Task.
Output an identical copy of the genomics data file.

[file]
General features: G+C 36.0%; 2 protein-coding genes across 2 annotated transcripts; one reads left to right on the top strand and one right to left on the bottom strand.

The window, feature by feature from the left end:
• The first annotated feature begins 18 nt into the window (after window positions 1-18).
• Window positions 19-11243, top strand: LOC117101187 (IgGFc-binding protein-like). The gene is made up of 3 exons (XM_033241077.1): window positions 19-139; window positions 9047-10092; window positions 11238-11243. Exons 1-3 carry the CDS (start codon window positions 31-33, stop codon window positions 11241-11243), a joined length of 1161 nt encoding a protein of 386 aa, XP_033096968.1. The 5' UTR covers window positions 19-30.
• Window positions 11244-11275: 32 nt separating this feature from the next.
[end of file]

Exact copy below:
General features: G+C 36.0%; 2 protein-coding genes across 2 annotated transcripts; one reads left to right on the top strand and one right to left on the bottom strand.

The window, feature by feature from the left end:
• The first annotated feature begins 18 nt into the window (after window positions 1-18).
• Window positions 19-11243, top strand: LOC117101187 (IgGFc-binding protein-like). The gene is made up of 3 exons (XM_033241077.1): window positions 19-139; window positions 9047-10092; window positions 11238-11243. Exons 1-3 carry the CDS (start codon window positions 31-33, stop codon window positions 11241-11243), a joined length of 1161 nt encoding a protein of 386 aa, XP_033096968.1. The 5' UTR covers window positions 19-30.
• Window positions 11244-11275: 32 nt separating this feature from the next.